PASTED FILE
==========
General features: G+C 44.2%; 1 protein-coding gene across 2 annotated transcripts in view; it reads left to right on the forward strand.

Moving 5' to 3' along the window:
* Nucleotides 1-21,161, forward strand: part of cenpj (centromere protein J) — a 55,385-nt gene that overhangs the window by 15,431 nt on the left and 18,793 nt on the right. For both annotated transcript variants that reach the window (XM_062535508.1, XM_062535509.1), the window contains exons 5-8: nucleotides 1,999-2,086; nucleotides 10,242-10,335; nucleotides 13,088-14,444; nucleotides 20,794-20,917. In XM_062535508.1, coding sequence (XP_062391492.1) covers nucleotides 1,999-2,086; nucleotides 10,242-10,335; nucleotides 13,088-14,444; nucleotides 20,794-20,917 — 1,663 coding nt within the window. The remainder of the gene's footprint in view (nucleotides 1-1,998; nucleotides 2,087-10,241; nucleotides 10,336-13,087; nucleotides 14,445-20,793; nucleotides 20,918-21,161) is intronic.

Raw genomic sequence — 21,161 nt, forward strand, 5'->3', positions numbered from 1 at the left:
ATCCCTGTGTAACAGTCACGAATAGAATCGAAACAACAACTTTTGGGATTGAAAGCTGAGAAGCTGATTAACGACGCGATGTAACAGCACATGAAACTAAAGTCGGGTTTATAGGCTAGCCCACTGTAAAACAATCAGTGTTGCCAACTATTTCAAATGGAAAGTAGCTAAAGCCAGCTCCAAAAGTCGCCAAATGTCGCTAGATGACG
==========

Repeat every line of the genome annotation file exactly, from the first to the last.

General features: G+C 44.2%; 1 protein-coding gene across 2 annotated transcripts in view; it reads left to right on the forward strand.

Moving 5' to 3' along the window:
* Nucleotides 1-21,161, forward strand: part of cenpj (centromere protein J) — a 55,385-nt gene that overhangs the window by 15,431 nt on the left and 18,793 nt on the right. For both annotated transcript variants that reach the window (XM_062535508.1, XM_062535509.1), the window contains exons 5-8: nucleotides 1,999-2,086; nucleotides 10,242-10,335; nucleotides 13,088-14,444; nucleotides 20,794-20,917. In XM_062535508.1, coding sequence (XP_062391492.1) covers nucleotides 1,999-2,086; nucleotides 10,242-10,335; nucleotides 13,088-14,444; nucleotides 20,794-20,917 — 1,663 coding nt within the window. The remainder of the gene's footprint in view (nucleotides 1-1,998; nucleotides 2,087-10,241; nucleotides 10,336-13,087; nucleotides 14,445-20,793; nucleotides 20,918-21,161) is intronic.

Raw genomic sequence — 21,161 nt, forward strand, 5'->3', positions numbered from 1 at the left:
ATCCCTGTGTAACAGTCACGAATAGAATCGAAACAACAACTTTTGGGATTGAAAGCTGAGAAGCTGATTAACGACGCGATGTAACAGCACATGAAACTAAAGTCGGGTTTATAGGCTAGCCCACTGTAAAACAATCAGTGTTGCCAACTATTTCAAATGGAAAGTAGCTAAAGCCAGCTCCAAAAGTCGCCAAATGTCGCTAGATGACG